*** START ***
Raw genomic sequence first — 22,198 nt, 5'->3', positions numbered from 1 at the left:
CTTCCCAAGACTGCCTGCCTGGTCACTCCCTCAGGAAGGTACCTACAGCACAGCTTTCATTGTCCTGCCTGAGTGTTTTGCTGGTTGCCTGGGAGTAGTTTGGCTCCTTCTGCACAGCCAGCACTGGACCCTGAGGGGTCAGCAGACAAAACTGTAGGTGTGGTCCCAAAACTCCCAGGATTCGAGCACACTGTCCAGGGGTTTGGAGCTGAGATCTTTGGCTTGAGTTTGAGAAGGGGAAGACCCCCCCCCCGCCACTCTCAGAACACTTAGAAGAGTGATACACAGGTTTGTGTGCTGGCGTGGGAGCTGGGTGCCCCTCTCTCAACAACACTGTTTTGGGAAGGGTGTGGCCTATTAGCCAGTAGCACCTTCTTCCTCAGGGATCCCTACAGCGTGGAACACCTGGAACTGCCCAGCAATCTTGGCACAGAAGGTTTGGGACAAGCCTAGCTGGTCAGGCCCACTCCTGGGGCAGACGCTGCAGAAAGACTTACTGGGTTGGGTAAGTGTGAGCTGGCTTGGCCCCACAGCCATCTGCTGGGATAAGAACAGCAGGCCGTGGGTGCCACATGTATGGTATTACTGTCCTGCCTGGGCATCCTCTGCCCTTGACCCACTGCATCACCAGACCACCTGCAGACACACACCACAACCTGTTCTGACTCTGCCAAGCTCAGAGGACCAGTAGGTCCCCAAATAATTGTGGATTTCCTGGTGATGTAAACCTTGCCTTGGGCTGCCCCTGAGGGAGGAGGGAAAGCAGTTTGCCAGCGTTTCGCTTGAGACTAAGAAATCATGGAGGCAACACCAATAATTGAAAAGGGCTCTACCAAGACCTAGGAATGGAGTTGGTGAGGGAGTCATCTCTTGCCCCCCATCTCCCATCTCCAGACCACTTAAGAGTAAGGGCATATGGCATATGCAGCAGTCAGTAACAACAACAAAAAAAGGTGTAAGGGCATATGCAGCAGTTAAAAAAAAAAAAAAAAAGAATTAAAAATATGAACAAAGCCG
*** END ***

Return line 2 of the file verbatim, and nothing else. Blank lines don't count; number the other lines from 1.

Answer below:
CTTCCCAAGACTGCCTGCCTGGTCACTCCCTCAGGAAGGTACCTACAGCACAGCTTTCATTGTCCTGCCTGAGTGTTTTGCTGGTTGCCTGGGAGTAGTTTGGCTCCTTCTGCACAGCCAGCACTGGACCCTGAGGGGTCAGCAGACAAAACTGTAGGTGTGGTCCCAAAACTCCCAGGATTCGAGCACACTGTCCAGGGGTTTGGAGCTGAGATCTTTGGCTTGAGTTTGAGAAGGGGAAGACCCCCCCCCCGCCACTCTCAGAACACTTAGAAGAGTGATACACAGGTTTGTGTGCTGGCGTGGGAGCTGGGTGCCCCTCTCTCAACAACACTGTTTTGGGAAGGGTGTGGCCTATTAGCCAGTAGCACCTTCTTCCTCAGGGATCCCTACAGCGTGGAACACCTGGAACTGCCCAGCAATCTTGGCACAGAAGGTTTGGGACAAGCCTAGCTGGTCAGGCCCACTCCTGGGGCAGACGCTGCAGAAAGACTTACTGGGTTGGGTAAGTGTGAGCTGGCTTGGCCCCACAGCCATCTGCTGGGATAAGAACAGCAGGCCGTGGGTGCCACATGTATGGTATTACTGTCCTGCCTGGGCATCCTCTGCCCTTGACCCACTGCATCACCAGACCACCTGCAGACACACACCACAACCTGTTCTGACTCTGCCAAGCTCAGAGGACCAGTAGGTCCCCAAATAATTGTGGATTTCCTGGTGATGTAAACCTTGCCTTGGGCTGCCCCTGAGGGAGGAGGGAAAGCAGTTTGCCAGCGTTTCGCTTGAGACTAAGAAATCATGGAGGCAACACCAATAATTGAAAAGGGCTCTACCAAGACCTAGGAATGGAGTTGGTGAGGGAGTCATCTCTTGCCCCCCATCTCCCATCTCCAGACCACTTAAGAGTAAGGGCATATGGCATATGCAGCAGTCAGTAACAACAACAAAAAAAGGTGTAAGGGCATATGCAGCAGTTAAAAAAAAAAAAAAAAAGAATTAAAAATATGAACAAAGCCG